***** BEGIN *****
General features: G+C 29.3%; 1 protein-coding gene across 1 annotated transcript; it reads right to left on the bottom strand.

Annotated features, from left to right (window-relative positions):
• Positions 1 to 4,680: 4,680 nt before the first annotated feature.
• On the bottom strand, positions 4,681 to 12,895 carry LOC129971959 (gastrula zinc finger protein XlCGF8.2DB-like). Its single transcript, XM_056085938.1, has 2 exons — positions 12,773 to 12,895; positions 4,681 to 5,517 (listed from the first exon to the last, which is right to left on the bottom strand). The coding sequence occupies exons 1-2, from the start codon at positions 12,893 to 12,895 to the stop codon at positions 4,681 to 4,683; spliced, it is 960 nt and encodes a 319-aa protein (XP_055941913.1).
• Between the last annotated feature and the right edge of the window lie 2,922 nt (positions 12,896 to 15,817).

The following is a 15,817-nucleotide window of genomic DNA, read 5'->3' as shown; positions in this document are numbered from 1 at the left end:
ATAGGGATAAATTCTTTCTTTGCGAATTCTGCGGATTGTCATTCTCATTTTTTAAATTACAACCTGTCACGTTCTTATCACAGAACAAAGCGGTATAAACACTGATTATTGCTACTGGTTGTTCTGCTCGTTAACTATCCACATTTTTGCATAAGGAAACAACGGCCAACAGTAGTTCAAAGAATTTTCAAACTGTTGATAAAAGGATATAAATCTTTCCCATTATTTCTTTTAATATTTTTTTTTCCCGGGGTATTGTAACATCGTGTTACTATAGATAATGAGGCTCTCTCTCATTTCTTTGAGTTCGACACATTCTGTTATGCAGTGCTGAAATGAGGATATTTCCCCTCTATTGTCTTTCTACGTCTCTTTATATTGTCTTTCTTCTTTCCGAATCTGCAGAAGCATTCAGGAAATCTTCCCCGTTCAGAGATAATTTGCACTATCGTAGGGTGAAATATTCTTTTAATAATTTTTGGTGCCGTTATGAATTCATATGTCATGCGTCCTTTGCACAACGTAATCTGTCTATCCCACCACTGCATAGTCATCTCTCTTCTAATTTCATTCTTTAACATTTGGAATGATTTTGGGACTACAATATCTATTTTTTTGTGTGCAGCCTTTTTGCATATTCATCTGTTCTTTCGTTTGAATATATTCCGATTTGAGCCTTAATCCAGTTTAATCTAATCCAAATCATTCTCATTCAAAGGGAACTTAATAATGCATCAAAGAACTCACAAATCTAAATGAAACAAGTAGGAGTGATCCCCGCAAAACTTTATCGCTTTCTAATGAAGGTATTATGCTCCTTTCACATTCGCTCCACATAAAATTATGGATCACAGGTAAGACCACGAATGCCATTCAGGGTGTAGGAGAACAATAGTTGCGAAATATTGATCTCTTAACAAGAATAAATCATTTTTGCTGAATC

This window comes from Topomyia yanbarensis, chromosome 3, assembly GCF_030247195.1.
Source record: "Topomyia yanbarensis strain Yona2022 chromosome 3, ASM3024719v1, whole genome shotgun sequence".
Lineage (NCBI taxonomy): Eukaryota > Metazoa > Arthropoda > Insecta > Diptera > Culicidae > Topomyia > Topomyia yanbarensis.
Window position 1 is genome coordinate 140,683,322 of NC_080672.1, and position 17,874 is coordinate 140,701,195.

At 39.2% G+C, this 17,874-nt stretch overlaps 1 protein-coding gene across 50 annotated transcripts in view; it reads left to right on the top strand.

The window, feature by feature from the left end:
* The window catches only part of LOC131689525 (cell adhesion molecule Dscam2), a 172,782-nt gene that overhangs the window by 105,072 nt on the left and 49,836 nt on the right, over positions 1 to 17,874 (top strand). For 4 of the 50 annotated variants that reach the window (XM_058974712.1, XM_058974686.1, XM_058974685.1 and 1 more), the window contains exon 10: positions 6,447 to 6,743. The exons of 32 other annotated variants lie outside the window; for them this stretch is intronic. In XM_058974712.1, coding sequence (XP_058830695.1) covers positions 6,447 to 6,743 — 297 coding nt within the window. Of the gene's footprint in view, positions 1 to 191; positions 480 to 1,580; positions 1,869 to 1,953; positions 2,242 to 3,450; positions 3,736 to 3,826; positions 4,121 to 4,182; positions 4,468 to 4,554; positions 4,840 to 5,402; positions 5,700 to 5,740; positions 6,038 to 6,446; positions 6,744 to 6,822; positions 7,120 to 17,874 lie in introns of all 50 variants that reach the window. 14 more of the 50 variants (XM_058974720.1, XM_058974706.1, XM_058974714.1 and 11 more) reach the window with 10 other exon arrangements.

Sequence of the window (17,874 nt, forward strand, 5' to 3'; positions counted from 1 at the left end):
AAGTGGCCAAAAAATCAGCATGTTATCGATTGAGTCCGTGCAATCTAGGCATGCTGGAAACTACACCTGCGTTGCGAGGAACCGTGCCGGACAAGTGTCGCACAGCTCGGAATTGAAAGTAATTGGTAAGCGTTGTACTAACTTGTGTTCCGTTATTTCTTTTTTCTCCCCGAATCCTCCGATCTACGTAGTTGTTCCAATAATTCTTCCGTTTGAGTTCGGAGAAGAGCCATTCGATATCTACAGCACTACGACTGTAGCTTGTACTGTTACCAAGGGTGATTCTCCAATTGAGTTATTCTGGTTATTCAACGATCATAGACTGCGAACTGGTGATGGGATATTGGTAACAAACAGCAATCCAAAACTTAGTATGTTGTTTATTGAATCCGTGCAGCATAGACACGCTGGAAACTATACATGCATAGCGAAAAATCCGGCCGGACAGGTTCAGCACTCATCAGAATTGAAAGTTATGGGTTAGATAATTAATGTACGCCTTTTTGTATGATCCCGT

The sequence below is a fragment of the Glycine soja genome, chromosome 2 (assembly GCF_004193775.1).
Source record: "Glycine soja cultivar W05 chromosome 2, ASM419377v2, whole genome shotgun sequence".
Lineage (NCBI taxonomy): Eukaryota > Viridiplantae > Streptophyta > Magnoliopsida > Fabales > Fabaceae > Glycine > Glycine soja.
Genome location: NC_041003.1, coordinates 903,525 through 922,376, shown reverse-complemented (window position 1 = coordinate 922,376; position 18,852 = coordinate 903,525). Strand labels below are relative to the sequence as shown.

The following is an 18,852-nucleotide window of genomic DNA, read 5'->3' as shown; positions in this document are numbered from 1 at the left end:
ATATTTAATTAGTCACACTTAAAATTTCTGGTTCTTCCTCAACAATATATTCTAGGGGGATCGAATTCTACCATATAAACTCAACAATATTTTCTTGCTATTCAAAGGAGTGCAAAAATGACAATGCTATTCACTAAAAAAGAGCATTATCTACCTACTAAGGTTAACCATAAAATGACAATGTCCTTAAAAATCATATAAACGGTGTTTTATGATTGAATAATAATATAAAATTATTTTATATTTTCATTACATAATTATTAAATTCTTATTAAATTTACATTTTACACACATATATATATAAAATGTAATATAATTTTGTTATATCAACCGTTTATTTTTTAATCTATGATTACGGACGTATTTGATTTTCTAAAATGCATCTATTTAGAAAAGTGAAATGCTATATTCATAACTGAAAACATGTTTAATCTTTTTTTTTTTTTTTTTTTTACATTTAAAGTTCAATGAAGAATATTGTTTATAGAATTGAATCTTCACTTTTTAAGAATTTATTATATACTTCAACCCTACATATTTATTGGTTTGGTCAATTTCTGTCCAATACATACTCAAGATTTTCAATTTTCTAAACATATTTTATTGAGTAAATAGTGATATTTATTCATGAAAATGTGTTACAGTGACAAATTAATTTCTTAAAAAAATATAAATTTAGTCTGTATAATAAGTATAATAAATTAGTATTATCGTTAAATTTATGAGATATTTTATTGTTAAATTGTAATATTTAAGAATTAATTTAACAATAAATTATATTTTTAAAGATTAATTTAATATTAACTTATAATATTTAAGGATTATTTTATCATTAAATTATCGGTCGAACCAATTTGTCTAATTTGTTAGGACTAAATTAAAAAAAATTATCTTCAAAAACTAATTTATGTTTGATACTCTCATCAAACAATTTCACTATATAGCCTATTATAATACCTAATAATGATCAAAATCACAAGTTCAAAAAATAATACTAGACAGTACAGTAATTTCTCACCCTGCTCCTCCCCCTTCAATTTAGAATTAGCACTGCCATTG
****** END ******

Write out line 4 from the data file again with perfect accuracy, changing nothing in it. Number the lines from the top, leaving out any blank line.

• On the bottom strand, positions 4,681 to 12,895 carry LOC129971959 (gastrula zinc finger protein XlCGF8.2DB-like). Its single transcript, XM_056085938.1, has 2 exons — positions 12,773 to 12,895; positions 4,681 to 5,517 (listed from the first exon to the last, which is right to left on the bottom strand). The coding sequence occupies exons 1-2, from the start codon at positions 12,893 to 12,895 to the stop codon at positions 4,681 to 4,683; spliced, it is 960 nt and encodes a 319-aa protein (XP_055941913.1).